Friday, November 16, 2012

Anonymity is Vital for Free Expression

Chances are, you have one of two reactions to the sentiment expressed in the title of this post. On the one hand, you might agree, realizing that people are only free to express their honest opinions when they do not fear reprisal, and the only way to ensure that condition is true anonymity. On the other hand, you may feel that a veil of secrecy damages civilized discussion, or makes it impossible to ensure everyone has an equal voice, or allows evil people to spread hateful and/or destructive speech without repercussion, or perpetrates some other societal evil. All points may be valid and accurate, yet free expression is vital to freedom, with all the downsides which come with it. To the point, I'll cite a recent example which was interesting to me.

The government (or more specifically, the executive branch of the US government) has a site where citizens can "sign" petitions to be addressed by the government. In the spirit of other petitions, to sign a petition means to include your [accurate] personal identification information, presumably so that you could be validated as a constituent represented ruled by the leaders rulers you were petitioning. Currently, there are many virtual petitions collecting signatures for various anti-government activities, the most media-popularized ones concerning succession from the US. The motivations of the signatories are no-doubt varied; some see succession as the only viable escape from the broken political system, others are simply frustrated with the current status, and still others just don't like the particular oppressors who happen to be in power.

Consider though, for a moment, the implications of signing such a petition. Already, there are "ideologically-competing" petitions, such as the one which asks the president to try any signatories for treason. Notwithstanding the legal dubiousness of that severe of retaliation, is it far-fetched to assume that signing a succession petition might attract some sort of attention? After all, it's common knowledge that the NSA/CIA has vast information-monitoring resources, already monitors all internet communications for "suspicious" activity, and can do the same with other electronic communication networks (cellular, etc.). The FBI executes hundreds of thousands of warrant-less searches of business information every year, tracks people with GPS without warrants, and searches and/or seizes your property at will. They also kept open files on anyone sighted at political protests (sometimes with active surveillance), and that was long before the capabilities of the digital information age.

Moreover, consider the secondary implications. As someone recently pointed out, signing such a petition might make you ineligible for a security clearance in the US. This might be acceptable, until or unless you are denied a job due to the prohibition. What if your name is entered into a government database of "suspicious" persons, and the next time you fly anywhere, the TSA pulls you out of line for an "enhanced" interview? Would evidence of seditious behavior be grounds to monitor your phone/internet? Might the FBI question your spouse, your friends, your children, your employer? If the government investigates you, will you still be employed? Will the police be less likely to believe your side of events if your name is in a federal database? All of these things should be considerations when you sign your name to something anti-government.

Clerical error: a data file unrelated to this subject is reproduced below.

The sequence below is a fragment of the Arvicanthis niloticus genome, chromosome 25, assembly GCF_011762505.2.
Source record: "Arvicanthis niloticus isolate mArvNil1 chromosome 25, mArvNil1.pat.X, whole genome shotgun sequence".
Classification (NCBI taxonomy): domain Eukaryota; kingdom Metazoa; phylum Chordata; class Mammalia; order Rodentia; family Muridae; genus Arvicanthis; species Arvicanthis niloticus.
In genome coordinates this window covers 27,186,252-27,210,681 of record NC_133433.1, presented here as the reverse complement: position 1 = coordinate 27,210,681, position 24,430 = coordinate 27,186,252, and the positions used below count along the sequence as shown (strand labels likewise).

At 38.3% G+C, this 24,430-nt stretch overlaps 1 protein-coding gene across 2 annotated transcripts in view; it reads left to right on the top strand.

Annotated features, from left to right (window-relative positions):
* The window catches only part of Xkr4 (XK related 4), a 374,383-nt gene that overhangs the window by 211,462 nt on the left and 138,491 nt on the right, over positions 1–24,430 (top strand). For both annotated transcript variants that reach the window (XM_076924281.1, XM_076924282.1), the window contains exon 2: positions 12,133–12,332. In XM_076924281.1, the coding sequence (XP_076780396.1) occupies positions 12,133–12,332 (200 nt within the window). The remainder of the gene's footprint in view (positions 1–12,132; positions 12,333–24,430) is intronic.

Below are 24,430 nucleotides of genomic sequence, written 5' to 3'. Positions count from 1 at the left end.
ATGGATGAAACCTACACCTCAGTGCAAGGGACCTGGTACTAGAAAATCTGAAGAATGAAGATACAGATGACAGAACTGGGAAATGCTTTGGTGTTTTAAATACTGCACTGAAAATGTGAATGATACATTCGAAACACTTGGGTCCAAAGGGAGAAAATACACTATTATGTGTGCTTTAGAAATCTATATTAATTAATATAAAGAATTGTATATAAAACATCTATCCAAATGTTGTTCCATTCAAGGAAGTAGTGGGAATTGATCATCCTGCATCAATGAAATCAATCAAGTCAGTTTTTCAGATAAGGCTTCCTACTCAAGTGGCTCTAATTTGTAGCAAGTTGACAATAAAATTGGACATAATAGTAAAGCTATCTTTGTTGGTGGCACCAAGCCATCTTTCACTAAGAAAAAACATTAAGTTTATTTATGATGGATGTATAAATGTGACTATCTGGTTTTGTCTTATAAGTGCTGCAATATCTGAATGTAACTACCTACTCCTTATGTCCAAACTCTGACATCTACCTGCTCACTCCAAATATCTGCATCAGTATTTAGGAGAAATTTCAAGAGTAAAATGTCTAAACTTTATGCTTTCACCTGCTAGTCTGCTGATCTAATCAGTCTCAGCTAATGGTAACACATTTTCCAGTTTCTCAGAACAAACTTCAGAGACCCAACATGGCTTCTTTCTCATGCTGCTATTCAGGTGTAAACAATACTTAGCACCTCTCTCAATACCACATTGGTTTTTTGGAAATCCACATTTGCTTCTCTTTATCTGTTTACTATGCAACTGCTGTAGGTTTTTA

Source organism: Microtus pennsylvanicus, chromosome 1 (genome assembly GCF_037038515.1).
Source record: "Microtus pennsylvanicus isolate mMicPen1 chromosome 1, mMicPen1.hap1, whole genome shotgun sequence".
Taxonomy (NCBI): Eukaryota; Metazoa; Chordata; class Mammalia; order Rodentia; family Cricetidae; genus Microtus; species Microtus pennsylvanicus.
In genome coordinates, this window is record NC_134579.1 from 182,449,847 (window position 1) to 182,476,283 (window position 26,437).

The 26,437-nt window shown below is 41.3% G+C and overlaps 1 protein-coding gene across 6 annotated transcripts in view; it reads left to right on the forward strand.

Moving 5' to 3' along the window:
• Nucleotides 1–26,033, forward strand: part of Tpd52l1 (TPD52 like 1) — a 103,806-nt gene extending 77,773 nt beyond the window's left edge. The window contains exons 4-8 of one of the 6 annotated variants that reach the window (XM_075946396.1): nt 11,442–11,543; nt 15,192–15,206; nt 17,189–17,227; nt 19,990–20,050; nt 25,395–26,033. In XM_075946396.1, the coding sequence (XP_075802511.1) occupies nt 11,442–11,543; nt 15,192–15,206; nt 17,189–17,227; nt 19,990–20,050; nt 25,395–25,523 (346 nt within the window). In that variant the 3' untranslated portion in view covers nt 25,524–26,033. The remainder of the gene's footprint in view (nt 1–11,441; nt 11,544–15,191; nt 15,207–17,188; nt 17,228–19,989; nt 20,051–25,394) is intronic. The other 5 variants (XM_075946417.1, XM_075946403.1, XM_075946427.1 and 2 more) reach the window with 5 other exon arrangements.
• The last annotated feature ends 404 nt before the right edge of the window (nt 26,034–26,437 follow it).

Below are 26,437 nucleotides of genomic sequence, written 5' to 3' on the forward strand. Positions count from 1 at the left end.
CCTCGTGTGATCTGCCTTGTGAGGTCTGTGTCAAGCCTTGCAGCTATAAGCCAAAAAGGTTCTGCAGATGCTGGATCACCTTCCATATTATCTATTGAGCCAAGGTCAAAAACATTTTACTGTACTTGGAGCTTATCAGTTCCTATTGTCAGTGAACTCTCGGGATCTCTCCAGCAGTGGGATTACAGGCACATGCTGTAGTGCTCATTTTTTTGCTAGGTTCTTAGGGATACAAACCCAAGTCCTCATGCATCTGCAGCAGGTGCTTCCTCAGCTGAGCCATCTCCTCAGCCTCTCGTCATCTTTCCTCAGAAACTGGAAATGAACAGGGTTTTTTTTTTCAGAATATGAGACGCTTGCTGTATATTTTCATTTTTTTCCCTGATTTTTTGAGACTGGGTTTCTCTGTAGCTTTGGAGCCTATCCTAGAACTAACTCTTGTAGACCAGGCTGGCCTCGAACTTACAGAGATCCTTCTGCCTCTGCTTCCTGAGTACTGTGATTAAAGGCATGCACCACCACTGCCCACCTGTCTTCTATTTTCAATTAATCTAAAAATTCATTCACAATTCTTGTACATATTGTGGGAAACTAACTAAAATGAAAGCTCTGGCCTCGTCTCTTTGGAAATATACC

I'm not saying there are not valid reasons for demanding personal accountability for statements and/or petitions. I'm not saying any particular petitions have merit or not. I'm not saying that all the potential bad things which could happen to people signing such petitions will happen, or even are likely to happen. What I am saying, emphatically, is that regardless of my particular feelings on controversial issues, you will not find my real name on any government lists of people publicly opposed to the evils of our government. Admittedly it's a minor distinction, since it's easy enough for the government to discern my feelings about them from this blog alone, if they were so inclined, but that doesn't mean I'm going to paint a target on myself as well. Moreover, I hope that future generations find a way to preserve their anonymity, in a way which most people of my generation have failed. It will be vital to preserving what's left of our formerly free country.

1 comment:

  1. I saw this happen in WI with the governor recall petition. They had to get a certain number of petitions to initiate a recall election. Supporters of the governor published the names of people who supported the recall, perhaps so the governors' supporters could avoid doing business with the recall supporters. Recall supporters probably used the list for the same purpose. Separating the economy along political lines isn't healthy. I don't know how bad it is b/c in the past you could always look up someone's political contributions. It's an unhealthy situation; I'm not sure what the answer is.